Monday, November 21, 2011
State Bar July Pass Rate Is 54.8 Percent, Same as Last Year
By SHERRI M. OKAMOTO, Staff Writer
The pass rate for the July 2011 general State Bar examination was 54.8 percent, the exact same as last year, the State Bar announced Friday.
The Committee of Bar Examiners said that a total of 8,456 applicants—106 fewer than last July—took the test, and 4,635 passed, 55 fewer than last July
Recent pass rates for the July exam were 56.4 percent in 2009, 61.7 percent in 2008, and 56.1 percent in 2007.
The test is given twice each year to law school graduates and a handful of others who are eligible to sit for the test. The full pass list will appear in a supplement to tomorrow’s MetNews.
Pass rates are typically much lower for applicants who have taken the test before and higher for first-timers. The State Bar said that 6,080 first-time applicants took the exam last summer and 69 percent passed, compared to first-timer pass rates of 71.1 last year, 70 percent in 2009, 75 percent in 2008, and 69 percent in 2007.
Of the 2,376 repeaters, 18 percent passed, down from 22 percent last year and in 2009.
The pass rates continue to be highest for students from law schools approved by the American Bar Association.
First-Timer Rate Up
Rates were 76 percent for first-timers who went to ABA-approved schools in California, 66 percent for graduates of ABA schools in other states, 35 percent for graduates of non-ABA-approved schools that are accredited by the Committee of Bar Examiners, 16 percent for graduates of unaccredited fixed-facility schools, 14 percent for those who went to unaccredited “distance learning” schools, and 31 percent for those who took correspondence courses.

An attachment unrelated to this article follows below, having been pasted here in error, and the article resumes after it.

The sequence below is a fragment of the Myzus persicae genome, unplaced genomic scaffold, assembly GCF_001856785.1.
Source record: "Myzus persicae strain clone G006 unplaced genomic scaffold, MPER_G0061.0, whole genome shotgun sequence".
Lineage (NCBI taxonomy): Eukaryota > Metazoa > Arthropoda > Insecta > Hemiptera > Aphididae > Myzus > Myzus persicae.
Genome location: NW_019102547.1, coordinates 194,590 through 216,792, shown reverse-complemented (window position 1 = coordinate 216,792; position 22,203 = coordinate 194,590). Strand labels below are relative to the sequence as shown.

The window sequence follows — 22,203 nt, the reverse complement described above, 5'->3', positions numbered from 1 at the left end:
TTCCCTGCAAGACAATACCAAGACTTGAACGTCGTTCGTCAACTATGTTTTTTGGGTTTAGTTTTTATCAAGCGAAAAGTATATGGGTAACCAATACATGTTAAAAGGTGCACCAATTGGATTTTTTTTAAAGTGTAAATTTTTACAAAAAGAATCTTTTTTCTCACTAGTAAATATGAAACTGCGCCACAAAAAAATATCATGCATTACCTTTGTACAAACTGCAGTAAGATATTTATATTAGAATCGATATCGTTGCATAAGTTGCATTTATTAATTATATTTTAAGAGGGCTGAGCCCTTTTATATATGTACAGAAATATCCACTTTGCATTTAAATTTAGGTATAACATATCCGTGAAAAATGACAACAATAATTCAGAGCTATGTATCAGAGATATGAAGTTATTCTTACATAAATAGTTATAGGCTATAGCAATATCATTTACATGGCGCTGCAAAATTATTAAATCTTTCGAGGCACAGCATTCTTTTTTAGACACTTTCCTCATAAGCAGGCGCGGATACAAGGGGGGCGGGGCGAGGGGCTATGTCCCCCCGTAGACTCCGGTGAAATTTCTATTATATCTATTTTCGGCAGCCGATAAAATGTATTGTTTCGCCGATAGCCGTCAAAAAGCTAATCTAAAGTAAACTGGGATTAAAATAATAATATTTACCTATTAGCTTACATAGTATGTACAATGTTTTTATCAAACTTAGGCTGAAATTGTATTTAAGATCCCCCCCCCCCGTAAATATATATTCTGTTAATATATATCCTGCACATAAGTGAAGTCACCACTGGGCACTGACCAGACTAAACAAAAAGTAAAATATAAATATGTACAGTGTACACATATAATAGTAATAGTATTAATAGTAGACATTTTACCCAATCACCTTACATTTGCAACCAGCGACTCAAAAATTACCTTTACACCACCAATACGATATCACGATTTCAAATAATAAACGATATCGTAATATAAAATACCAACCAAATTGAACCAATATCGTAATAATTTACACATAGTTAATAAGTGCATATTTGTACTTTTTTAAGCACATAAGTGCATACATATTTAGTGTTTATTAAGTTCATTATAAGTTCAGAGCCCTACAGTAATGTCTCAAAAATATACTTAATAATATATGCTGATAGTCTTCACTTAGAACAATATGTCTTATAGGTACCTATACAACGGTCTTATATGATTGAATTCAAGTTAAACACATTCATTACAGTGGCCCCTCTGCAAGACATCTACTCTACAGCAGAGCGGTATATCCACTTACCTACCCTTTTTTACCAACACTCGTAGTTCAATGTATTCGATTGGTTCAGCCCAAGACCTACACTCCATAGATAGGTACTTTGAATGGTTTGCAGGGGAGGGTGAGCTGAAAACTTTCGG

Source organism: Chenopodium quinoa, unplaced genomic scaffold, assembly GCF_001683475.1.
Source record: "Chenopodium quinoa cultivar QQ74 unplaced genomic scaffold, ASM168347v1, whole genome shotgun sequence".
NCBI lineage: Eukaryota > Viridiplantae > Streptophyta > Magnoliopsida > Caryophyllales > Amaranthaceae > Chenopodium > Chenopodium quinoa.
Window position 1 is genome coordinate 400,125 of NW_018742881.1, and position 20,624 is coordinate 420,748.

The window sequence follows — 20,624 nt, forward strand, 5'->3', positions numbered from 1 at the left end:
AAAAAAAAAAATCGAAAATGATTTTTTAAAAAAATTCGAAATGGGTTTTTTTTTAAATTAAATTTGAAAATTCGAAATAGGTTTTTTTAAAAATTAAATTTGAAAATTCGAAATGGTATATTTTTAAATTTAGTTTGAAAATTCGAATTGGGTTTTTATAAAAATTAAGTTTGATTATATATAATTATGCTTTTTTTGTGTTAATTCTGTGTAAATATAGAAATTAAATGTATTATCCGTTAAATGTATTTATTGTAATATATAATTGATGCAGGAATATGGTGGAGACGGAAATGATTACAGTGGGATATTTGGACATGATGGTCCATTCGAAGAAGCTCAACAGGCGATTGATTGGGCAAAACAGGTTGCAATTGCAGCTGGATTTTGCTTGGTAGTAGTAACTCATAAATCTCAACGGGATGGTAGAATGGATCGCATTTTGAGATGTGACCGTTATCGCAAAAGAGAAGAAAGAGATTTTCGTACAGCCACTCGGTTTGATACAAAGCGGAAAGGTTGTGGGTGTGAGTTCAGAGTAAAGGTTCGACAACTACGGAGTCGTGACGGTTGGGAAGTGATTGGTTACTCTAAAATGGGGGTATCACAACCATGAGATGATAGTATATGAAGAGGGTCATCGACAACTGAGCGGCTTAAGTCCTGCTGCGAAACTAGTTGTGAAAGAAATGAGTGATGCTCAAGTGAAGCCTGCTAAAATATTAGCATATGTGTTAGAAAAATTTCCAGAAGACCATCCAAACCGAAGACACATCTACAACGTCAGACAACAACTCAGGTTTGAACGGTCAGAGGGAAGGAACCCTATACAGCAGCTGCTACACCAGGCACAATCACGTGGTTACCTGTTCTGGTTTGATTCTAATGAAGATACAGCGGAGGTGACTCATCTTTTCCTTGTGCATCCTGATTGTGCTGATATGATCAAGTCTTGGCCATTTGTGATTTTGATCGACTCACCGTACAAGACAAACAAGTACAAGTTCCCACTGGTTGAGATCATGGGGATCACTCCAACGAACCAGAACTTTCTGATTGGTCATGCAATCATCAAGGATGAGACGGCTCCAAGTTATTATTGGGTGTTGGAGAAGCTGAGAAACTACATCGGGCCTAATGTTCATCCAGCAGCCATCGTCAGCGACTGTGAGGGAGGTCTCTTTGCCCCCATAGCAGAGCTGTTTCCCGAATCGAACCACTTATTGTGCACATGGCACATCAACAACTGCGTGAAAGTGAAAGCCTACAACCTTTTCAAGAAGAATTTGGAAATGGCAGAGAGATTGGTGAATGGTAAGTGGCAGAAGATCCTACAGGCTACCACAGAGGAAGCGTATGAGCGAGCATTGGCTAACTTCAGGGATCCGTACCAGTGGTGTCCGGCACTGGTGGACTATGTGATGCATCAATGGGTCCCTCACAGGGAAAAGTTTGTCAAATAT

The rate for state-accredited schools is up one percent from last year, and is nine percentage points higher than in 2009. Pass rates in the other categories are slightly lower than for previous iterations of the July exam.
Twenty-six percent of repeat test-takers from in-state ABA-approved schools passed, compared with 21 percent of applicants from such schools in other states, 10 percent from non-ABA schools accredited in California, 3 percent for those from unaccredited fixed-facility schools, 14 percent for correspondence students, and 7 percent for distance learners.
The examination is also administered in late February each year. Fewer applicants, many of whom have previously failed, take that exam and passage rates on it are usually lower.
In addition to the applicants passing the general bar examination, 137 lawyers already admitted to practice in other states passed a two-day version of the test, including the essay and “performance” portion but omitting the multiple-choice Multistate Bar Examination.
Lawyers must have actively practiced at least four years in another jurisdiction to take the attorney exam.
A total of 396 lawyers took that exam this year, for a passage rate of 34.6 percent, down from 41.6 percent last year, but up from the 32.5 percent who passed in 2009.
Out of the total taking the Attorneys’ Examination, 26 were disciplined lawyers who took the examination as a condition of reinstatement; four disciplined lawyers passed.
Successful applicants who have satisfied other requirements for admission—those who have not been reported by local district attorneys for being in arrears with family or child support payments, who have received positive moral character determinations and who have received a passing score on the Multistate Professional Responsibility Examination—may be sworn in individually or participate in admissions ceremonies held throughout the state during December.
Copyright 2011, Metropolitan News Company